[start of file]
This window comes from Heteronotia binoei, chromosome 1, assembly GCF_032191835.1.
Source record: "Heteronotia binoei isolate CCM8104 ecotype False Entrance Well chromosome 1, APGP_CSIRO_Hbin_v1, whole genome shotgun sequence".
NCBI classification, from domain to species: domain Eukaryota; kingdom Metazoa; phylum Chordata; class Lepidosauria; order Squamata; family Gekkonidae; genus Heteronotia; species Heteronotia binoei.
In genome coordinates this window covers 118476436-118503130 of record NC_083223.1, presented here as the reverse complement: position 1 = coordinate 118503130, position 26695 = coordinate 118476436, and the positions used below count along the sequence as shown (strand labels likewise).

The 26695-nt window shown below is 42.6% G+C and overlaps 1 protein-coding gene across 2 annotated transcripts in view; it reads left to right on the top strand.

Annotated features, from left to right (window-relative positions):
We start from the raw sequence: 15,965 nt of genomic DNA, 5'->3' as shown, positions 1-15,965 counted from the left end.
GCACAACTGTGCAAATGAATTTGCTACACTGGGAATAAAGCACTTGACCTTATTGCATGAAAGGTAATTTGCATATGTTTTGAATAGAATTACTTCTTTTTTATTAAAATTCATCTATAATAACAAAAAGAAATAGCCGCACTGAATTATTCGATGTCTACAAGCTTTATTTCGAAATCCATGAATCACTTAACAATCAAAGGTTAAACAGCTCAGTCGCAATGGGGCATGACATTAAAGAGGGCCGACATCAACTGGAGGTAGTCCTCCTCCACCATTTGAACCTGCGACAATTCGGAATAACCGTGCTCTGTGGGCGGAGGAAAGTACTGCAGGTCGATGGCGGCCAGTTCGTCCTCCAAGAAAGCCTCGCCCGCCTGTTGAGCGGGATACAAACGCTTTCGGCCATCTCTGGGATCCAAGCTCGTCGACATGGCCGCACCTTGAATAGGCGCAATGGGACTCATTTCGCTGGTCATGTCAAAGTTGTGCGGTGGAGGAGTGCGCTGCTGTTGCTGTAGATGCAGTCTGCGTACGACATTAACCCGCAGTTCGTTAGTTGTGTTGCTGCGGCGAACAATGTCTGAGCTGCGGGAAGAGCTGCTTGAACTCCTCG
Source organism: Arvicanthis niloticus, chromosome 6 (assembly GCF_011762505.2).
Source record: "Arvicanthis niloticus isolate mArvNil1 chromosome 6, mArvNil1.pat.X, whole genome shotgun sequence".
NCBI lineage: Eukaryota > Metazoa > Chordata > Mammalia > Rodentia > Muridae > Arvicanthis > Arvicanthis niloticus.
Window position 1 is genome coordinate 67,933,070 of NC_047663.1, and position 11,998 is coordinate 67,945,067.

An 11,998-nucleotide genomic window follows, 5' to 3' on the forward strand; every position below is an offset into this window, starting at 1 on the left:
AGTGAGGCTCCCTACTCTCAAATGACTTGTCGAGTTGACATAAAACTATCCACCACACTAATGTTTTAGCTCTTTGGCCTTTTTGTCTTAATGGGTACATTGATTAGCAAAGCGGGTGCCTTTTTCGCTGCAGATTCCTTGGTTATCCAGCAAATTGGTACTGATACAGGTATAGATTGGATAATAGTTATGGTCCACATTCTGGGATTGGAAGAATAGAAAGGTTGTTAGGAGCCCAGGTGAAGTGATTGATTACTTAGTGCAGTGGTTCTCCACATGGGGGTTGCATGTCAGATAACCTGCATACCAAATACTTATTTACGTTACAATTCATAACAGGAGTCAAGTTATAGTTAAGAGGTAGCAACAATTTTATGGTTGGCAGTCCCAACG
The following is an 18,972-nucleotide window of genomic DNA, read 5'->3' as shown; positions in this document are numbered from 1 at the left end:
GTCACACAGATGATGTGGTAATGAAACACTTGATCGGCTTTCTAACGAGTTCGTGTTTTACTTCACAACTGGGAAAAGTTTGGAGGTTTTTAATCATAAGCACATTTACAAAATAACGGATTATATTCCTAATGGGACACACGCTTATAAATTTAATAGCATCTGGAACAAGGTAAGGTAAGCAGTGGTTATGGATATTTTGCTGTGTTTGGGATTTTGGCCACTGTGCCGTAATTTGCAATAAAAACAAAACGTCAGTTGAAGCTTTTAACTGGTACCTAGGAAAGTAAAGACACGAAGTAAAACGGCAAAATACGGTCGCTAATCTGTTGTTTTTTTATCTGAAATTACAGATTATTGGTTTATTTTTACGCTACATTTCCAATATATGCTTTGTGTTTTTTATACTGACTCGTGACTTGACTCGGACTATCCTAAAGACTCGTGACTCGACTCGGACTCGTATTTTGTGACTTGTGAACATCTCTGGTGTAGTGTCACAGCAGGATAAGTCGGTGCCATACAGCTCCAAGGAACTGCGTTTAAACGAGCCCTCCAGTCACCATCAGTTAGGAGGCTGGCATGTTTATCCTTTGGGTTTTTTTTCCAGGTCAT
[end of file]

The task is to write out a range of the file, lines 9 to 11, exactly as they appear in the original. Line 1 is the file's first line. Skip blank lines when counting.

Source organism: Arvicanthis niloticus, chromosome 6 (assembly GCF_011762505.2).
Source record: "Arvicanthis niloticus isolate mArvNil1 chromosome 6, mArvNil1.pat.X, whole genome shotgun sequence".
NCBI lineage: Eukaryota > Metazoa > Chordata > Mammalia > Rodentia > Muridae > Arvicanthis > Arvicanthis niloticus.